When "the first time", "the last time", "the next time" are followed by a adverbial clauses of time, can "the" be omitted? Can "first time", "last time", "next time" be followed by adverbial clauses of time? Does the following sentences sound natural to you, native speakers?

"The first time I came here, I had the best night’s sleep for months."

"first time I came here, I had the best night’s sleep for months."

"Last time I took my pulse, it was a bit fast. "

"The last time we moved house there were very few breakages. "

"He looked much worried last time I saw him. "

"Do look me up the next time you’re in London. "

"Next time you go shopping, throw in a few extra fruit and vegetables."

Thank you very much!

  • I'll let someone else comment on the grammar, but I would say time is countable since we are saying "first", "next", "last" etc. So "the" is the appropriate article. Maybe in an informal situation you could leave it out. I wouldn't.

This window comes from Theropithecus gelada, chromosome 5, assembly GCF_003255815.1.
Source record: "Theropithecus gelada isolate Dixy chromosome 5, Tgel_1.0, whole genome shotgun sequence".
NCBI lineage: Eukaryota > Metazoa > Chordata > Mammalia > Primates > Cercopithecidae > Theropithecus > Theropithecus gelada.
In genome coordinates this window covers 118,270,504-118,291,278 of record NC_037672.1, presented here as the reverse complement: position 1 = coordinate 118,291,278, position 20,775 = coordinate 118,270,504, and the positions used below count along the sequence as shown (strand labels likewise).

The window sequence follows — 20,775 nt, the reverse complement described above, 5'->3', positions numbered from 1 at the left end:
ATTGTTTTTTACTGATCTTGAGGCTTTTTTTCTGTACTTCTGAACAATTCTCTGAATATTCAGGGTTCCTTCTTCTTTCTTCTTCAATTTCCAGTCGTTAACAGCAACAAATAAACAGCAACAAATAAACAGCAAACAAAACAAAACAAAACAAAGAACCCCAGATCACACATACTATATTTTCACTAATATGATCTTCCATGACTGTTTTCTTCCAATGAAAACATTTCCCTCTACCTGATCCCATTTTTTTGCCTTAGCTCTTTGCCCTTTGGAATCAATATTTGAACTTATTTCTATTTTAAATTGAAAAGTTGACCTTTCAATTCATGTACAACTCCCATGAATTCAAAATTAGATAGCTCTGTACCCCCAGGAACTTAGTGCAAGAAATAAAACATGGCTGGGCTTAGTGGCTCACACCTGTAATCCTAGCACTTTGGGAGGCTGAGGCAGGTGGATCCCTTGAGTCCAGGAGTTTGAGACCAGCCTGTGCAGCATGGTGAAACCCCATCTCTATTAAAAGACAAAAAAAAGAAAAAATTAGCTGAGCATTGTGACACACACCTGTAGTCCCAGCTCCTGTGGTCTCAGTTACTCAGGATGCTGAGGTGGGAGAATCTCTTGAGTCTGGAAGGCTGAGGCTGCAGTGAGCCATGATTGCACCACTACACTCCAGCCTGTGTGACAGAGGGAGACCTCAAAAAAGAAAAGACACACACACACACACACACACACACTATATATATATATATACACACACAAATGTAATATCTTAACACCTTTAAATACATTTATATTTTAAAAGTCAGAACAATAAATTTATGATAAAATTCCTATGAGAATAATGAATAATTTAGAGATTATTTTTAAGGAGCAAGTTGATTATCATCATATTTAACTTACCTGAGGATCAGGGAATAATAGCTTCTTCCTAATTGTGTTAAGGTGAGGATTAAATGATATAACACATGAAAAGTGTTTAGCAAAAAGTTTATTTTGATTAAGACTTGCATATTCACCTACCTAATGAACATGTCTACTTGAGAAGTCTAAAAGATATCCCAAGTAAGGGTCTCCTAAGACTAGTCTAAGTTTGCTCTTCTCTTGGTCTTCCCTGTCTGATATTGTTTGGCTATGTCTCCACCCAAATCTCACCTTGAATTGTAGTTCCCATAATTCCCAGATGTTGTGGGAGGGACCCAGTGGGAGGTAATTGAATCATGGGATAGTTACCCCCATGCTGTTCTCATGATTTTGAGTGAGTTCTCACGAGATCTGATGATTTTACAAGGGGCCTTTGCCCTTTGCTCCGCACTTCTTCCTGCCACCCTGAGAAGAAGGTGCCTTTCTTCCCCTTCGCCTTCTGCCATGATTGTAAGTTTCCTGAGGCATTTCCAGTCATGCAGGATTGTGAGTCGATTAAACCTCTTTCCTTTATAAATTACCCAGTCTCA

– user3169
    Jun 28, 2014 at 15:45
  • It's countable in the same way that waters, hairs, and furs are countable; by placing a numerative in front of it, you make it countable. And essentially any noun can have first, next and last placed in front of it, and the in front of that: the first dog, a last drink, the next jam.
    – jimsug
    Jun 29, 2014 at 2:05

1 Answer 1


Next and last can be determiners when they mean "time immediately after/before now," so when you use them with that meaning, you can omit the article the.

But they can both also serve as adjectives, so it's generally grammatical to include the article, too.

The same is not true of first. It's strictly adjectival, so you need to say, "the first time...."

  • For me, 'First time ...' is acceptable in very informal speech.
    – Sydney
    Jun 29, 2014 at 2:44

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